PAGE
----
Nighttime is a dangerous time to be on the road



Dangers are lurking when you drive at night. The hours between 6 p.m. and 6 a.m. account for fewer than 25 percent of total vehicle miles traveled, but more than 50 percent of driving deaths for those over 16, according to the National Safety Commission.
One reason is the decreased visibility at night and the effect it has on drivers' ability to brake in time to avoid accidents. A car's headlights illuminate only 160 feet ahead, according to the safety commission. But a car traveling at 40 mph will go 189 feet before it comes to a complete stop after braking. Add hills and road curves that are difficult to navigate even in daylight and you've got an even greater potential for a nighttime accident.
In addition, the human eye wasn't designed for nighttime driving, according to the safety commission. After sunset, we don't see colors and contrasts as clearly, making it harder to see obstacles or changes in the road. You also may notice that it takes a long time -- up to half a minute -- for your eyes to adjust when you've gone from a brightly lit area like a parking lot to a dark side street.
Nighttime drivers also often are drowsy drivers. Although teens and young adults may believe that they're nocturnal creatures, the fact is that humans are programmed to sleep when it's dark. It's unfortunately not unusual for drivers who've had a long day at work -- or a long night out partying -- to drift off when the road gets monotonous at night. Being tired slows reaction time and makes it difficult to concentrate, according to the National Safety Council.
Add in the typical distractions for any daytime driver -- talking or texting on a cellphone, petting the dog on the passenger seat, changing the radio station or trying to program the GPS -- and it's little wonder that the nighttime is a dangerous time for those behind the wheel.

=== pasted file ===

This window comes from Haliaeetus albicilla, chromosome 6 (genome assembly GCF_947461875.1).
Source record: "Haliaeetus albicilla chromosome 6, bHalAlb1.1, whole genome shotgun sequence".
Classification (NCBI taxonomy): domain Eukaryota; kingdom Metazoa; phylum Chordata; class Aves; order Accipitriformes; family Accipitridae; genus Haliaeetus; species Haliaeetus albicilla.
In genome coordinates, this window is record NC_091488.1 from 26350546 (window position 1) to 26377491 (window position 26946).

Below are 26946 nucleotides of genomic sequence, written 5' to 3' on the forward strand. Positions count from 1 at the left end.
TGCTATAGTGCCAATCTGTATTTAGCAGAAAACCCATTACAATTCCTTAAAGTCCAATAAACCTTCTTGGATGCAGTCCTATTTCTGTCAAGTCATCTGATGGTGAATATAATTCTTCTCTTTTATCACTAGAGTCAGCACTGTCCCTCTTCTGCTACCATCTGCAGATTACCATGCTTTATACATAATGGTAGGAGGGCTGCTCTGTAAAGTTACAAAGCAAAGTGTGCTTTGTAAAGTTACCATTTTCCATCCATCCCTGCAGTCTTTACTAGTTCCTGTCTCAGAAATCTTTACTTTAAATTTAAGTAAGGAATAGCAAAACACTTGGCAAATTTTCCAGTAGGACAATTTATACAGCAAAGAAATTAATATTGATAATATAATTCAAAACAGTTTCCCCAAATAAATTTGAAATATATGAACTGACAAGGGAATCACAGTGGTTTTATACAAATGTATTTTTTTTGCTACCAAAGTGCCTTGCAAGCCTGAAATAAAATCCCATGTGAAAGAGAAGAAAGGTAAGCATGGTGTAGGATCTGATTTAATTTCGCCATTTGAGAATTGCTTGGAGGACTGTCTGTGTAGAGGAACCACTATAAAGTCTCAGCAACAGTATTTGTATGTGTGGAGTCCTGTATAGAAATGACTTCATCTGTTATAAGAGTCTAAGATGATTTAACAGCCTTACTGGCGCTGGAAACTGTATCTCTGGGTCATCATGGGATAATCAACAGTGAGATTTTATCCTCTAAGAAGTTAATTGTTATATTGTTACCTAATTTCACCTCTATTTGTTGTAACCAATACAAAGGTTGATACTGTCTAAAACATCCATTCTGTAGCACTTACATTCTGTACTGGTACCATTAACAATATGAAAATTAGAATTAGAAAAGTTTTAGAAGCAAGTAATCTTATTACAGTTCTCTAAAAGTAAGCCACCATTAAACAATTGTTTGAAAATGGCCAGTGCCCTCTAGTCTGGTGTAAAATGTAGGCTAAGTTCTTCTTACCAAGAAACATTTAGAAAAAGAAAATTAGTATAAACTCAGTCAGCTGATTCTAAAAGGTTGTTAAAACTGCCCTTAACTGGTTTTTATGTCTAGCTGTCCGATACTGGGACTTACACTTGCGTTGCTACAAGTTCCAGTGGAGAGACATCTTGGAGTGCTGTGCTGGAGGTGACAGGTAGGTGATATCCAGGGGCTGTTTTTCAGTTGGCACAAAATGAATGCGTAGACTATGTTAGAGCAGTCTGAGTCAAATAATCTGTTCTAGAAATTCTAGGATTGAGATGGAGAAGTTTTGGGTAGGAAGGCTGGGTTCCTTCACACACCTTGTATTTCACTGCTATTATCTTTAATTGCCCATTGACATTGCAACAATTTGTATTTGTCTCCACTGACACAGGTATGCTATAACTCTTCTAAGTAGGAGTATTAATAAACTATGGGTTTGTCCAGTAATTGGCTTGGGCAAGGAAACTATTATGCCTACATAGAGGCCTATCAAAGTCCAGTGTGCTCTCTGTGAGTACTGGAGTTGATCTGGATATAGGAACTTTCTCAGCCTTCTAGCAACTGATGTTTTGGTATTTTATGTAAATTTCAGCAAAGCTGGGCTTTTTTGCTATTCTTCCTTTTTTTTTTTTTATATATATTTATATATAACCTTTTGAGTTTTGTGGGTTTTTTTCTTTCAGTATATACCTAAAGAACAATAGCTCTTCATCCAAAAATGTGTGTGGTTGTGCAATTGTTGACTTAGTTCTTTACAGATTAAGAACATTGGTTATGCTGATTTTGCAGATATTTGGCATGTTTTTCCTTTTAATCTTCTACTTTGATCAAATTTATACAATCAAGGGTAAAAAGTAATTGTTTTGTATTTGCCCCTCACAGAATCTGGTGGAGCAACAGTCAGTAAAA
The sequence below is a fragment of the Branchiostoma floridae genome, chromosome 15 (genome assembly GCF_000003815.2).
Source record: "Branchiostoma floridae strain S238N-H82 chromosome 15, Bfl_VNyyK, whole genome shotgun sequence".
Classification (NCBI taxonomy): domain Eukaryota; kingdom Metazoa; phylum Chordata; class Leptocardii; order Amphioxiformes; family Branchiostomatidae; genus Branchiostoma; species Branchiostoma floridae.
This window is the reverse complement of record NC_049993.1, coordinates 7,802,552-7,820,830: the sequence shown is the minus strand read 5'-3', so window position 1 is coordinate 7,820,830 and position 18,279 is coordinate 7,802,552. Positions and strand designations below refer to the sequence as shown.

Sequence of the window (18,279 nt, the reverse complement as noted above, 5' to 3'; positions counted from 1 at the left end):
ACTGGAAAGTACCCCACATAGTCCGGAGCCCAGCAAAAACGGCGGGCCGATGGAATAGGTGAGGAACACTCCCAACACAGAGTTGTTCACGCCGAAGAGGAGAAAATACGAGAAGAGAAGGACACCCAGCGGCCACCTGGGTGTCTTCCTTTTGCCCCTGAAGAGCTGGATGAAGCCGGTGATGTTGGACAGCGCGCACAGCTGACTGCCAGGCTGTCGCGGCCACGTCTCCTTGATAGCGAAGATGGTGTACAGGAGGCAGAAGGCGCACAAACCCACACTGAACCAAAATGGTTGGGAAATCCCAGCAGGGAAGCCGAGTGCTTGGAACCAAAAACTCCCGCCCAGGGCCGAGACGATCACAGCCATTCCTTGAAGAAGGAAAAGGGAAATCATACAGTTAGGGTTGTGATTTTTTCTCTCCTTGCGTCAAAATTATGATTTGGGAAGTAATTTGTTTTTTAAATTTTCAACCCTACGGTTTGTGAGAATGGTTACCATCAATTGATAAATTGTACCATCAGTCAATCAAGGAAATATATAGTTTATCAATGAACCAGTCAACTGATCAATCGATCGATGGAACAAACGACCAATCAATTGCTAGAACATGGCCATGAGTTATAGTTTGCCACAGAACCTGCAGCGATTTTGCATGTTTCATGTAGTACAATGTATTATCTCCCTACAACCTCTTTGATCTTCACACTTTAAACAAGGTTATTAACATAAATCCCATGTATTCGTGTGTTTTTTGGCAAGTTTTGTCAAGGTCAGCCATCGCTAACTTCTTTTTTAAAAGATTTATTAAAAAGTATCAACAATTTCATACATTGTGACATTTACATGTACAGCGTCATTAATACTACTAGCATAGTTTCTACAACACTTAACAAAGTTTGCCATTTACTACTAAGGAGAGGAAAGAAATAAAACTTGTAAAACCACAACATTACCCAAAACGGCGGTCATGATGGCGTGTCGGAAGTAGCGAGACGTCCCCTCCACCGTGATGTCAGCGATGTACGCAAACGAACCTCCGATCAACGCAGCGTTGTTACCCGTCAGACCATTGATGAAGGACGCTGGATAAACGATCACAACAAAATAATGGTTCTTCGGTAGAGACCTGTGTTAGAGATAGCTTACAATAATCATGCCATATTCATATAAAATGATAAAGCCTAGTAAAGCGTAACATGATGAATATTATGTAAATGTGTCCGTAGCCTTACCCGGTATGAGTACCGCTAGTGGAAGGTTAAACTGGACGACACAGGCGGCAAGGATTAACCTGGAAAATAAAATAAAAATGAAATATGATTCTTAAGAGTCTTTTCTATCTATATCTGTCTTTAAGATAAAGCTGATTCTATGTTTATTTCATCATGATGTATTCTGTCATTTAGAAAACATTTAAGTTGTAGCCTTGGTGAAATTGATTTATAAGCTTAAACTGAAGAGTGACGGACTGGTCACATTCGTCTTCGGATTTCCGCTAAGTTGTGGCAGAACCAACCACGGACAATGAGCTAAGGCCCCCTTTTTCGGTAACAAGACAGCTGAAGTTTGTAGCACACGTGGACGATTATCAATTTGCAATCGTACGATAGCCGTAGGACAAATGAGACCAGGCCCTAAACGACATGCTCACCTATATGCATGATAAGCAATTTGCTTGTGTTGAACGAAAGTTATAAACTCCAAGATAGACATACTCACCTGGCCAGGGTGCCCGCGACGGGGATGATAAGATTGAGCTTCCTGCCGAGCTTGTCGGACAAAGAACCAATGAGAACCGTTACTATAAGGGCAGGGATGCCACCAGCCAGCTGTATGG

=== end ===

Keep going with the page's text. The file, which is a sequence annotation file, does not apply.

You can decrease your chances of getting in an accident by exercising some common sense:

  • Increase the following distance between your car and the car ahead, Weather.com recommends. It's more difficult to judge distance and speed in the dark.
  • Reduce your speeds, especially on back roads where you're more likely to encounter deer and other animals. Use your headlights as a guide -- you should be able to stop within the area your lights illuminate, according to Weather.com.
  • Keep your eyes and your mind on the road at night; if you get sleepy, stop and rest. Your odds of being one of those nighttime driving statistics go up significantly if you fall asleep while you're behind the wheel.
  • Use your lights wisely. Keep your headlights on the low beam setting if there are other drivers nearby -- you don't want to blind them. Make sure your lights are working properly (get a friend to help you check them out on a regular basis). Don't wait until it's almost dark to turn on your headlights. Road and Travel magazine recommends turning them on at twilight to help other drivers see you.
  • Avoid looking directly into an approaching car's headlights. Road and Travel recommends looking down and to the side (at the painted road lines) to avoid being blinded. Adjust your rear-view mirror to its nighttime setting (if it has one) to avoid glare.

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